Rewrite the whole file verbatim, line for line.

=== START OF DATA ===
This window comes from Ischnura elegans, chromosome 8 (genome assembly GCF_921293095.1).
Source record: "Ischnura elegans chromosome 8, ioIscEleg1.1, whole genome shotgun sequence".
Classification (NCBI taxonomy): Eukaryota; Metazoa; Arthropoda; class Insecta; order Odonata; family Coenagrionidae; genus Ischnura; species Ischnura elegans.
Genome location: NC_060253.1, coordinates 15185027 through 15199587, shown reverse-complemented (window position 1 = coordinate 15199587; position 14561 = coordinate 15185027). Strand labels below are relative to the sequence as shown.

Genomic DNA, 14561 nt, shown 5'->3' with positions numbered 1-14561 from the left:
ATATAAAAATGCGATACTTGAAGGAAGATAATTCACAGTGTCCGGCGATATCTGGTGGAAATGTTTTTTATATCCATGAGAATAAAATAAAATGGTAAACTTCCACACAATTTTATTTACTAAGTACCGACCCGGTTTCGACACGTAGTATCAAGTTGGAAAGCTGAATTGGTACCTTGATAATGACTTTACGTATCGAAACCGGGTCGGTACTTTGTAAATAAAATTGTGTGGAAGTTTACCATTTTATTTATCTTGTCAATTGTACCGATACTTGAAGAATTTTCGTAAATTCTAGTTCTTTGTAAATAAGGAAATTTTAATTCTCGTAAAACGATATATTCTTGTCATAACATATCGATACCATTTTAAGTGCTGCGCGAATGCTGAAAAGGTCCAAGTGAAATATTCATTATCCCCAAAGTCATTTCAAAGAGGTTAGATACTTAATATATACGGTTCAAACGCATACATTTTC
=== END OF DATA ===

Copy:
This window comes from Ischnura elegans, chromosome 8 (genome assembly GCF_921293095.1).
Source record: "Ischnura elegans chromosome 8, ioIscEleg1.1, whole genome shotgun sequence".
Classification (NCBI taxonomy): Eukaryota; Metazoa; Arthropoda; class Insecta; order Odonata; family Coenagrionidae; genus Ischnura; species Ischnura elegans.
Genome location: NC_060253.1, coordinates 15185027 through 15199587, shown reverse-complemented (window position 1 = coordinate 15199587; position 14561 = coordinate 15185027). Strand labels below are relative to the sequence as shown.

Genomic DNA, 14561 nt, shown 5'->3' with positions numbered 1-14561 from the left:
ATATAAAAATGCGATACTTGAAGGAAGATAATTCACAGTGTCCGGCGATATCTGGTGGAAATGTTTTTTATATCCATGAGAATAAAATAAAATGGTAAACTTCCACACAATTTTATTTACTAAGTACCGACCCGGTTTCGACACGTAGTATCAAGTTGGAAAGCTGAATTGGTACCTTGATAATGACTTTACGTATCGAAACCGGGTCGGTACTTTGTAAATAAAATTGTGTGGAAGTTTACCATTTTATTTATCTTGTCAATTGTACCGATACTTGAAGAATTTTCGTAAATTCTAGTTCTTTGTAAATAAGGAAATTTTAATTCTCGTAAAACGATATATTCTTGTCATAACATATCGATACCATTTTAAGTGCTGCGCGAATGCTGAAAAGGTCCAAGTGAAATATTCATTATCCCCAAAGTCATTTCAAAGAGGTTAGATACTTAATATATACGGTTCAAACGCATACATTTTC